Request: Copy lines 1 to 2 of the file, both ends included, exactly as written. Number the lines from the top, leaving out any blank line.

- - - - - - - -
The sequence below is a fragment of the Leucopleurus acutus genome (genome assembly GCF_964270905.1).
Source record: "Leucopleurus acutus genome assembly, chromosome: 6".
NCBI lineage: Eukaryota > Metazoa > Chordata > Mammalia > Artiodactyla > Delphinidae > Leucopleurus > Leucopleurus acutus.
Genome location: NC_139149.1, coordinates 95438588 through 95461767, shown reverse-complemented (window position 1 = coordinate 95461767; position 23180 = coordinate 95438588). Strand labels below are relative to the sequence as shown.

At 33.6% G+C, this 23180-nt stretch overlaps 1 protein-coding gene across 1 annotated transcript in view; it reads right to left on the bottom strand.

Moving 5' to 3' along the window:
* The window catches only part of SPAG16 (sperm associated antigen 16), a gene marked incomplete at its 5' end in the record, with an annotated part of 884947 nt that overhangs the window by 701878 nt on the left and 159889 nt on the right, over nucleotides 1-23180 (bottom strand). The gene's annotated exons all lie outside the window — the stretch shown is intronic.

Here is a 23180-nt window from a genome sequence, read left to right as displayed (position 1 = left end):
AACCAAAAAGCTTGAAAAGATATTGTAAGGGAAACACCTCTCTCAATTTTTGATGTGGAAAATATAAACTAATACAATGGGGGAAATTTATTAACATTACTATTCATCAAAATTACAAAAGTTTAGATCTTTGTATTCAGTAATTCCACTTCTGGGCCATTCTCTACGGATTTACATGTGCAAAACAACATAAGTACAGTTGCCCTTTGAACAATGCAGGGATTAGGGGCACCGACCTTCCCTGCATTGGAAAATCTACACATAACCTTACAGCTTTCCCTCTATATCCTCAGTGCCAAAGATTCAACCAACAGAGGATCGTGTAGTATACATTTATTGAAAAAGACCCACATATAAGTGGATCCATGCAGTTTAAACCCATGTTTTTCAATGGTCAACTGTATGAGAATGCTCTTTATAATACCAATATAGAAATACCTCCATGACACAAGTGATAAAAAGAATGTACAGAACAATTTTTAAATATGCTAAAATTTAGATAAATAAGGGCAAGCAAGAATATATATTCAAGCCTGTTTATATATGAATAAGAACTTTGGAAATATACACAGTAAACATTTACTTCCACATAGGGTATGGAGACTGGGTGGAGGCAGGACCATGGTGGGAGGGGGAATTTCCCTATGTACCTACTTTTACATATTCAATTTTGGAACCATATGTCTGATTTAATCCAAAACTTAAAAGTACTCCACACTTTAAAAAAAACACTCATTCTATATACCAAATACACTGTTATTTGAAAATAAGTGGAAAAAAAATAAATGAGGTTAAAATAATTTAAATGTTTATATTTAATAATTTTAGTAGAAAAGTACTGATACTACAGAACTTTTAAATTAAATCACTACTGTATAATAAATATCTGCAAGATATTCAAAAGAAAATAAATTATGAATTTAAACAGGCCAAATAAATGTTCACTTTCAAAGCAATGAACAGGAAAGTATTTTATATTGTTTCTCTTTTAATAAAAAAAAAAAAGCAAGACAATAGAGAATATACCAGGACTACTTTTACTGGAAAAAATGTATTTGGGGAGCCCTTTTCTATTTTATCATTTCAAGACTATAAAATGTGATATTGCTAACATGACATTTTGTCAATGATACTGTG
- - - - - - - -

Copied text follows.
The sequence below is a fragment of the Leucopleurus acutus genome (genome assembly GCF_964270905.1).
Source record: "Leucopleurus acutus genome assembly, chromosome: 6".